The biggest lesson I’ve learned about belonging is from my Burning Man Community. I am a burner, and burners always, always take care of each other on the Playa (what we call the space where the event happens) and in the default world (when you are not at Burning Man). At least this has been my experience.

On the Playa, as you can, of course, wander alone, I do this, and it’s terrific, usually a daytime activity for me. At night you go around with your group, and there is something about standing together with each other watching, hearing, feeling, dancing, tasting magical moments happen together. There is nothing like it. The group think and sync are why we find the people we have common ground with in the world and that feeling is so very human and good.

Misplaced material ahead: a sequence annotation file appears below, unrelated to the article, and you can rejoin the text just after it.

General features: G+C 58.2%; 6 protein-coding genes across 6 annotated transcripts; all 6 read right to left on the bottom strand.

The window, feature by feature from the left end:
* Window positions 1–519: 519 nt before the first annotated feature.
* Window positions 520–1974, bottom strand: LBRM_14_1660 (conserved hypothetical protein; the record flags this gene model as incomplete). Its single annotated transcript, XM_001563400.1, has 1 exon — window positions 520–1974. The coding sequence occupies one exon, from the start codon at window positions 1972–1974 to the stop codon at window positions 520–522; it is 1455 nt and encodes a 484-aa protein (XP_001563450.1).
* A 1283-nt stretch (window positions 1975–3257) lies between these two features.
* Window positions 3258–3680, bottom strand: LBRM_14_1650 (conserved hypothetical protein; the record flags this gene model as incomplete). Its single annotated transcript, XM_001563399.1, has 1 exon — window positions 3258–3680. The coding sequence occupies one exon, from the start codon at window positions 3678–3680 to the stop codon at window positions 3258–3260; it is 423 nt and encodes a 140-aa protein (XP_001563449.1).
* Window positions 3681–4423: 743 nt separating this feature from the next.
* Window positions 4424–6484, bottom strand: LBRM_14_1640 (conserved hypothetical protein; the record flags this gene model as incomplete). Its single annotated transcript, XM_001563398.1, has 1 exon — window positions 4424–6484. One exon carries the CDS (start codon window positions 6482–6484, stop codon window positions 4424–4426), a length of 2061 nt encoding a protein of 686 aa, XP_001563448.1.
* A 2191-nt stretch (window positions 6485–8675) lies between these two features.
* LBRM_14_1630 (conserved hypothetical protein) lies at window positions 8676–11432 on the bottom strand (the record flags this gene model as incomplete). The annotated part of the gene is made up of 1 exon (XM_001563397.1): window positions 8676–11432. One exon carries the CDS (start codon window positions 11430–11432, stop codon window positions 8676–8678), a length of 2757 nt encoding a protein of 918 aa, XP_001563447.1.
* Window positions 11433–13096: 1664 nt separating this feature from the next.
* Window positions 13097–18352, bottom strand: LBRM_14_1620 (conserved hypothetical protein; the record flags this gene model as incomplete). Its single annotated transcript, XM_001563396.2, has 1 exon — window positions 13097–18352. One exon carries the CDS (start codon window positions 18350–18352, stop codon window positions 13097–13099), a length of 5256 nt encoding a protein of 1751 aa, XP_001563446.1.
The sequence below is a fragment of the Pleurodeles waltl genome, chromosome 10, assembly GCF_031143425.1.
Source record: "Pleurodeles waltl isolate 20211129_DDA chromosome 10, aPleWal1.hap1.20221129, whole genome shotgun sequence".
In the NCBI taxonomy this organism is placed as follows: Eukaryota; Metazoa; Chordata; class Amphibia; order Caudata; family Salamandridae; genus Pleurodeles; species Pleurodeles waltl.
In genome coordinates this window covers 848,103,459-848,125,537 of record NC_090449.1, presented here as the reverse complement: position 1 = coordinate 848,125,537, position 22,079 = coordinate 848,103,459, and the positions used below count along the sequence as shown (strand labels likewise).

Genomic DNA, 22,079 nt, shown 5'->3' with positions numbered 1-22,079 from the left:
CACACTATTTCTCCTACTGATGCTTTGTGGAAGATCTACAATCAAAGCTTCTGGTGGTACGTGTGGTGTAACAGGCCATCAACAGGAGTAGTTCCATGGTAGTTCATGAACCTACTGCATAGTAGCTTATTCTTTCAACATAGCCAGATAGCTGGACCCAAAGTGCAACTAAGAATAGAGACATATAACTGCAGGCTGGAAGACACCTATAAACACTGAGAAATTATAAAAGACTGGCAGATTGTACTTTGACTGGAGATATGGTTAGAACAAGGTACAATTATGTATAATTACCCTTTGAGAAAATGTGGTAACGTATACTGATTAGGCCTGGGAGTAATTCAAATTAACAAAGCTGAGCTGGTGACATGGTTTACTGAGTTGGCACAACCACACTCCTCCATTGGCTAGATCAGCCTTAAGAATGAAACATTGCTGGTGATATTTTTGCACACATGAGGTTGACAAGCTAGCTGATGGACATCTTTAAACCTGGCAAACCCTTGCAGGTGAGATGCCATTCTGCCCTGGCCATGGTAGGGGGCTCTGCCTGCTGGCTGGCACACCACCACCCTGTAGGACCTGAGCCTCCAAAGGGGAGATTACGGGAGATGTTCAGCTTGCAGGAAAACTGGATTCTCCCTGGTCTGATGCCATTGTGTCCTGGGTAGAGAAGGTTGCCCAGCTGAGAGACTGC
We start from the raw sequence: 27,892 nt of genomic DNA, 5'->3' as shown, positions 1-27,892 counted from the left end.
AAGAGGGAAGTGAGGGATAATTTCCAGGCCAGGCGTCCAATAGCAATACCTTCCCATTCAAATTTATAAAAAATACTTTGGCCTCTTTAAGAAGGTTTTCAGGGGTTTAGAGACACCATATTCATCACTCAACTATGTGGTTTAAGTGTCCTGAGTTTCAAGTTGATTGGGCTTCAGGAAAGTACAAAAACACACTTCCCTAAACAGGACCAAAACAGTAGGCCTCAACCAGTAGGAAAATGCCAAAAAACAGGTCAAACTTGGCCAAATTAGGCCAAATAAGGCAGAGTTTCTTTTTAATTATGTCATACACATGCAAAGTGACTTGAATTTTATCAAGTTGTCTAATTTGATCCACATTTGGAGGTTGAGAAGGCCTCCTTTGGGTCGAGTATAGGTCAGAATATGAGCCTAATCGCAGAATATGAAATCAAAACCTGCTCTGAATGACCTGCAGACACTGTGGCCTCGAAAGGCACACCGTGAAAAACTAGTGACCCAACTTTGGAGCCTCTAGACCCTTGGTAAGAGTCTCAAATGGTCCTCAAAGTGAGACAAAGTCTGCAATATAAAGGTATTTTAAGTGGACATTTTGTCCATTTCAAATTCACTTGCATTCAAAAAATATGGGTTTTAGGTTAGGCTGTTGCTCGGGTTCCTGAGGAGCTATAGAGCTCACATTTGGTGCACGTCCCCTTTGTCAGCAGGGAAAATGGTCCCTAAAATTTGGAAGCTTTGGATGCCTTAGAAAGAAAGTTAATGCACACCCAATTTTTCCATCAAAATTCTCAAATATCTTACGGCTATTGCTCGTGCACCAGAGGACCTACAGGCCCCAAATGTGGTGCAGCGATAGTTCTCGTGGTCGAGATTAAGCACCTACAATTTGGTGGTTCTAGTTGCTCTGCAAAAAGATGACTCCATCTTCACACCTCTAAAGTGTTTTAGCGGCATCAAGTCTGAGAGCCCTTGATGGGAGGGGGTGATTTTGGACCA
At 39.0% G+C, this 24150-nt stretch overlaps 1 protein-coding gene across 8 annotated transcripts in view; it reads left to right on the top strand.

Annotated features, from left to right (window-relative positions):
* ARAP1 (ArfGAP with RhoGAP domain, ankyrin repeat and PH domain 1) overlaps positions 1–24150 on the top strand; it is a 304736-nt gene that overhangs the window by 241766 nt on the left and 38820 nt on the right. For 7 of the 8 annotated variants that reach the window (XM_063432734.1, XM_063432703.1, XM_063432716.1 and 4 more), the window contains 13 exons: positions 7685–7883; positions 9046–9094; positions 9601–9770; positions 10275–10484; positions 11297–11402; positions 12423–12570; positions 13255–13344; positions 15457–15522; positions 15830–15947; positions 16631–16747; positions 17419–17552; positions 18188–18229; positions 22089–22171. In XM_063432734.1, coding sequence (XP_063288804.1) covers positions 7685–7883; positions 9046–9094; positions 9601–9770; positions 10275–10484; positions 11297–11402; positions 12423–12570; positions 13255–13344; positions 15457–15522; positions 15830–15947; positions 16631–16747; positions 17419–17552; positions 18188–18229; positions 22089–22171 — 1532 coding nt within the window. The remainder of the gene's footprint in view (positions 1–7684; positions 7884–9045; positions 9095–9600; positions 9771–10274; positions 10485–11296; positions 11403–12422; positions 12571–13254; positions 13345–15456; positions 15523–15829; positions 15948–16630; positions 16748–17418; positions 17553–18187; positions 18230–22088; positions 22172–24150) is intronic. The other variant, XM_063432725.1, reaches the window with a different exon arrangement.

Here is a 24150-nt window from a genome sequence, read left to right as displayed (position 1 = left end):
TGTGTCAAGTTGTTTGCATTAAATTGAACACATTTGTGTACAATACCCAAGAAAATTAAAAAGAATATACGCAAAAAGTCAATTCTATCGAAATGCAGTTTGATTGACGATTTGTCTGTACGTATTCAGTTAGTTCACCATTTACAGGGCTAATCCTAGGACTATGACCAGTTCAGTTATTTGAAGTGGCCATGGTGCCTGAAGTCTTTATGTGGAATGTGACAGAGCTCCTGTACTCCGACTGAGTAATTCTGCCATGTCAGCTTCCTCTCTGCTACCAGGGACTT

The other piece of this is that you never leave someone behind when you are roaming around as a group. No matter how long it would take to find them, you make sure you have everyone and go to the next spot, art, dance club, and next cool thing, trips to the honey buckets as a group can be illuminating. Or you check in to see if they want to stay. It is a pretty simple thing to do. This small act is part of the practice of belonging.

Yes, Radical Self-Reliance is one of the ten principals of Burning Man but so is Radical Inclusion.

Every party or gathering at my home when my burner friends are there, my place is always cleaned up and not trashed, because people make that part of the ritual of how we are together on the playa and the world. Rock it out, but leave no trace.

One year a dear friend wore a hat that had L-wire on it and he became our beacon for finding each other, whether he wanted to or not he became our light in the dark. (the G-Force Galaxi Fez).

If you’ve ever been left behind at a party or event or from even going to lunch, you know how it feels to be forgotten or left out. It feels like people don’t care enough about you to make sure you are okay, want to come along, aren’t left in a bad situation, with a bunch of people you don’t know, or hungry. All those things make you feel like you don’t belong.